Israel's March election set to change nothing, new poll indicates
A third election on 2 March may do nothing to change the political landscape in Israel, with rival parties set to gain nearly the same number of seats, according to an early poll.
Israeli Prime Minister Benjamin Netanyahu’s Likud party would win 34 seats, two seats extra since the last election in September, a joint Yisrael Hayom and i24NEWS survey shows.
Meanwhile, its main challenger, the Blue and White party of former army chief Benny Gantz, looks set to gain 36, three more than September's election.
The voter turnout is predicted at 56 percent.
Netanyahu is not only fighting for his political survival but his freedom, as he is currently facing corruption charges in which he could face a maximum sentence of 10 years in prison if found guilty.
Despite US President Donald Trump endorsing Netanyahu’s government on several occasions, votes for Netanyahu’s Likud appear to fall short of giving him enough seats to form a government alongside the far-right and Ultra-Orthodox parties.
Elections in April and September both proved inconclusive, and March's will be the third in a year. Results such as this poll's will raise expectations of yet another election.
Netanyahu tried to boost his profile in recent weeks, including travelling to Washington to stand next to Trump while he announced the so-called "deal of the century" plan to address the Israel-Palestine conflict.
Despite being hugely favourable to Israel and paving the way for the Israeli annexation of huge areas of the occupied West Bank, Trump's plan appears to have had little effect on Israelis' voting intentions. Gantz was invited to the White House, too, ahead of the plan's release, though only Netanyahu stood beside the president at the launch.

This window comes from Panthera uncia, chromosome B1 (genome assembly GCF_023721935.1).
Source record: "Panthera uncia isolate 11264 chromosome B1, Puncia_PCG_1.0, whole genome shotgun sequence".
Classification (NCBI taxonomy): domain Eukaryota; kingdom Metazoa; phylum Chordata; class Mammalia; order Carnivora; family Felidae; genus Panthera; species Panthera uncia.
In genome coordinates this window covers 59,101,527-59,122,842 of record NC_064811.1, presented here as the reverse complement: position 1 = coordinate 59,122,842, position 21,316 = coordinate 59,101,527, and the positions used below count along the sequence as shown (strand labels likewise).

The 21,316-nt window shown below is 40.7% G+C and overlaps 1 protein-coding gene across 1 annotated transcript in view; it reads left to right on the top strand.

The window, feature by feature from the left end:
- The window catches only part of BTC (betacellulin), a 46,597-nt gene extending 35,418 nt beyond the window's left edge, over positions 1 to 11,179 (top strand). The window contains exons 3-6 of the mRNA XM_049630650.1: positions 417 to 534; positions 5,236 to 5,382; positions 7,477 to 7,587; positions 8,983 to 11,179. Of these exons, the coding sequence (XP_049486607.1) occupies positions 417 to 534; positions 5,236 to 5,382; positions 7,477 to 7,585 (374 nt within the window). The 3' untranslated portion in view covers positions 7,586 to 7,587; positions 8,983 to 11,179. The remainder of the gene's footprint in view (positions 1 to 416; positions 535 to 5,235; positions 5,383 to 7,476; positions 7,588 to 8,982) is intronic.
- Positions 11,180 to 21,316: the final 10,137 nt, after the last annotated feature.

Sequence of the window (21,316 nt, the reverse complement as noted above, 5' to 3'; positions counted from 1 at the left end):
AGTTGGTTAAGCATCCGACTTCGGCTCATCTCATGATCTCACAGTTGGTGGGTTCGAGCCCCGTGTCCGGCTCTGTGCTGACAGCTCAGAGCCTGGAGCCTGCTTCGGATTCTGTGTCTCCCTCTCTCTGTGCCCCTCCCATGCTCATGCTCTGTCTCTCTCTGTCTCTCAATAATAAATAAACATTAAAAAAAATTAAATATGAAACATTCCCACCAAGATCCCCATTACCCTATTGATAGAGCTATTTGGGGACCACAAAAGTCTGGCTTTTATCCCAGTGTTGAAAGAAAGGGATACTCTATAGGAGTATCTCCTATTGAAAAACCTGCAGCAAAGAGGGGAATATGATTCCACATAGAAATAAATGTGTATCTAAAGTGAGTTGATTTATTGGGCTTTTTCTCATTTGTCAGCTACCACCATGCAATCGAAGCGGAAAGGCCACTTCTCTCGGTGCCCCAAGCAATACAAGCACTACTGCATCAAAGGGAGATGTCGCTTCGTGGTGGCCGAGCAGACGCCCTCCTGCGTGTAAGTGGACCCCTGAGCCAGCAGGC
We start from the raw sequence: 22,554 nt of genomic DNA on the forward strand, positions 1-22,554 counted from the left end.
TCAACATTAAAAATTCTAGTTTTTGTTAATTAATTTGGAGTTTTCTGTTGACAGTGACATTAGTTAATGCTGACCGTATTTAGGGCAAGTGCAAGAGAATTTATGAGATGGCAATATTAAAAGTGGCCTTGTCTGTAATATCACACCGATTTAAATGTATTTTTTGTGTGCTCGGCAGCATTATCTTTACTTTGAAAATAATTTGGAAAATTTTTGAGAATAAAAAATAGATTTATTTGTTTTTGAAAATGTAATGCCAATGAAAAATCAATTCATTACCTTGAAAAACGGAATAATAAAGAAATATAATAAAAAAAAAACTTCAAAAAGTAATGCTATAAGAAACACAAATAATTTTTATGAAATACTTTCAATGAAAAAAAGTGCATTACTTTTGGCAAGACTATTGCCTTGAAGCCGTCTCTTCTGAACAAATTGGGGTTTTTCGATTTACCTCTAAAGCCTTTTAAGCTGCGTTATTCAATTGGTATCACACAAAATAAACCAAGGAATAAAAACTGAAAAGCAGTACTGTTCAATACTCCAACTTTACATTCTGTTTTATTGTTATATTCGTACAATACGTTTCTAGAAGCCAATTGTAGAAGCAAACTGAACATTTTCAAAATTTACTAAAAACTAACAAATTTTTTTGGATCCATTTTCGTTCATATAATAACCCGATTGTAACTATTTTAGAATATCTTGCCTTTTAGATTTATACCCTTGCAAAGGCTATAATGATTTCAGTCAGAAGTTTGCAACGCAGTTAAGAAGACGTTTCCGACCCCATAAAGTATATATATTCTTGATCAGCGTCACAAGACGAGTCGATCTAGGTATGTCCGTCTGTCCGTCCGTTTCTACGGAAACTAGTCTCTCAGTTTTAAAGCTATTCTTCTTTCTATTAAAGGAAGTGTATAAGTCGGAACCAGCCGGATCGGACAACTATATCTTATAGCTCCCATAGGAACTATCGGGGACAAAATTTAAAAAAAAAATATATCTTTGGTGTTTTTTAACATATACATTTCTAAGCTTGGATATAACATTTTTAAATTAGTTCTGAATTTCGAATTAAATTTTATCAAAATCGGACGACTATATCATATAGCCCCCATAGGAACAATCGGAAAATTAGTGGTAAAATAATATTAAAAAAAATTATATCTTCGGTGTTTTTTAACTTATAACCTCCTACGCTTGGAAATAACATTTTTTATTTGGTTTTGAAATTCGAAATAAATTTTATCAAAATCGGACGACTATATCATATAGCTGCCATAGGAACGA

From Washington, Netanyahu travelled to Moscow where he lobbied President Vladimir Putin to release an Israeli backpacker arrested in Russia on drug charges. He then met with Sudan's leader on Monday in Uganda, where they discussed the normalisation of ties.
The lastest poll, however, indicates that Blue and White will emerge as the largest party in Israel's parliament, the Knesset.
A majority of respondents said they favoured a national unity government combining Likud and Blue and White. However, Gantz has insisted his party cannot form a government with a party that has an indicted Netanyahu at its helm.
Meanwhile, the poll put Ultra-Orthodox parties Shas and United Torah Judaism on eight and seven seats, respectively. The religious-nationalist New Right of Defence Minister Naftali Bennet and Ayelet Shaked, the ex-justice minister, is set for eight MPs.
Overall, the right-wing bloc is predicted to win 57 seats, four short of the 61-seat majority needed to govern.
In the so-called left bloc, the Joint List, a political alliance that represents Palestinian citizens of Israel, is on course to maintain its 13 seats and remain the third-largest party after Blue and White and Likud.
Then comes Labor-Gesher and Meretz with eight seats.
Labor-Gesher leader Amir Peretz and Meretz chairman Nitzan Horowitz have merged their parties and are running on one ticket. For Israel's first few decades, Labor was the country's dominant party, but its support has severely diminished in recent years.
Avigdor Lieberman's Yisrael Beiteinu party, which has had the opportunity to play kingmaker in Israel's last two elections but prompted repeat polls instead, would drop two seats, winning only six.